While there will always be people opposed to development in their neighborhood, the plans for restoring and repurposing the old power station were generally well received. Unfortunately, the area surrounding the site contains no space for parking, and project planners had their eyes on portions of nearby Trevor Park to fit that need, which was not well received by locals. Original plans called for a partially underground parking structure under the current Trevor Park, with artificial turf ball fields to be constructed above. After comments from the public, alternate possibilities have been suggested.
Alternate plan for development around the old Glenwood power station
Either way, the city council unanimously decided at the end of April to request the New York State Legislature to authorize construction on former park lands for the project to move forward. The one caveat being that all parkland being used by the project must be replaced and improved in equal or greater acreage in alternate spots. This alternate parkland would be closer to the waterfront, and the development plans calls for sand volleyball courts, a bocce court, and a picnic and grilling area. This area would be in addition to the previously mentioned park above the parking garage, which is planned to have three ball fields and a playground.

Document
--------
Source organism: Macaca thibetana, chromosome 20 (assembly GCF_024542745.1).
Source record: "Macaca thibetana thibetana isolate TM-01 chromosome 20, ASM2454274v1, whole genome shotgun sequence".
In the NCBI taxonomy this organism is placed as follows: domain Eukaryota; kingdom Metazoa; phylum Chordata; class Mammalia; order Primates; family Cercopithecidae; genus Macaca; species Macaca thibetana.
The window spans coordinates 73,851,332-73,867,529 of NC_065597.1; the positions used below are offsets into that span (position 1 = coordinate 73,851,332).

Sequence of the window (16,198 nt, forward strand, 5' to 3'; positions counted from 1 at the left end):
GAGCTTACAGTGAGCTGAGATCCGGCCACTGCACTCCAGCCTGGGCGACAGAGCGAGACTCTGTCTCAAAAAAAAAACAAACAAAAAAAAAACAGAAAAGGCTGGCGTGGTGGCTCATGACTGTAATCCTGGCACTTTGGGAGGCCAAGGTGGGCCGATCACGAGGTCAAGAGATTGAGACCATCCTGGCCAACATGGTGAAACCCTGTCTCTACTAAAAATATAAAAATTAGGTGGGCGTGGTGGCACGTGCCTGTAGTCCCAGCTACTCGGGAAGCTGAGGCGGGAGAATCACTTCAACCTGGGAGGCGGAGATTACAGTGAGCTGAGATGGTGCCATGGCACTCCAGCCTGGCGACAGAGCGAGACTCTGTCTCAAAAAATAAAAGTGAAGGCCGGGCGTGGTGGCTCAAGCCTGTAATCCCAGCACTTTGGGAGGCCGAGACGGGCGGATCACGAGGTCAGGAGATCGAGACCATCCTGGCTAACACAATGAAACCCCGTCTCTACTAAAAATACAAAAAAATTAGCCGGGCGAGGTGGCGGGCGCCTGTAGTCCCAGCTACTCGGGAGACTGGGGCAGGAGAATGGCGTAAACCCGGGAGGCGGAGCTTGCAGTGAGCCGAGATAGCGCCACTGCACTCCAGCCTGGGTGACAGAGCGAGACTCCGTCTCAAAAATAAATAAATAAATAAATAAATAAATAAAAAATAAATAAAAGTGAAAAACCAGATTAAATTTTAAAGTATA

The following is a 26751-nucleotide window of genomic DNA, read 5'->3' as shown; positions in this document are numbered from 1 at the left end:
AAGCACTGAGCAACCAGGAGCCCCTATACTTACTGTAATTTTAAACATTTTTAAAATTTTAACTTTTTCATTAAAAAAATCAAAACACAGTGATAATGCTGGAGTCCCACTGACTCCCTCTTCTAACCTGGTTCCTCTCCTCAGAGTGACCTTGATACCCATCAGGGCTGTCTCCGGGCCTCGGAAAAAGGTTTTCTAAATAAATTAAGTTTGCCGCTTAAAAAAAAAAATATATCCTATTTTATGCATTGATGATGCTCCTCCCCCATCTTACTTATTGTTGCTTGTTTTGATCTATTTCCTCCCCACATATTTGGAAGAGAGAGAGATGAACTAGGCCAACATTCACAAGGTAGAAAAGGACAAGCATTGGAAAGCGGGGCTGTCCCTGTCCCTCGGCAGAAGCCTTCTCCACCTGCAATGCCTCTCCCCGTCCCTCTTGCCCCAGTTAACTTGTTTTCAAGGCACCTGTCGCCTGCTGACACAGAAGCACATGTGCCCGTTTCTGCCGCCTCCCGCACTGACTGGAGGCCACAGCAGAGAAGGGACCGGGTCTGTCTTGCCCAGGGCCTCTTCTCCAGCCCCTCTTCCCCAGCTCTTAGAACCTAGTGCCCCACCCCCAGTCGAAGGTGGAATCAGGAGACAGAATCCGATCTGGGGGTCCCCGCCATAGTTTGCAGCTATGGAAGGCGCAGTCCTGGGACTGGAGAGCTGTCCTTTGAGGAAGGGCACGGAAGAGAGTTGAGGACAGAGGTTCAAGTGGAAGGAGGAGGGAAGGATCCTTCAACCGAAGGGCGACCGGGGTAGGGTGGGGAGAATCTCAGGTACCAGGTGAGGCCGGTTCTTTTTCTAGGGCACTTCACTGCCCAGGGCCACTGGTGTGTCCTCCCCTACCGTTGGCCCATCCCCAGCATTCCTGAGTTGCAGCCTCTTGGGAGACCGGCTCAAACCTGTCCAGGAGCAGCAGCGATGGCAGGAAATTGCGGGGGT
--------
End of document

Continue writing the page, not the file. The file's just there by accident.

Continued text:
Video highlighting the restoration and repurposing of the Glenwood Power Station.
I, for one, am very eager to see this beautiful old structure again restored to greatness. Though frequently overlooked, the old power plant played an integral role not only in local rail history, but also in the growth of New York City and its suburbs in Westchester and beyond. It will certainly be interesting watch how this project progresses!
I’d love to see it happen too if only Yonkers politics doesn’t get in the way.
Lots’a luck with Yonkers politics getting out of the way. Dat’s how the politicians survive…
Well it seems that the Yonkers folks voted for it unanimously… I think it is up to the state now to determine if they can take over the park lands and build on it, which most residents don’t seem to keen on. I imagine that if that falls through, the project will get nowhere, as there’s no purpose to build this entire thing and have no parking there whatsoever.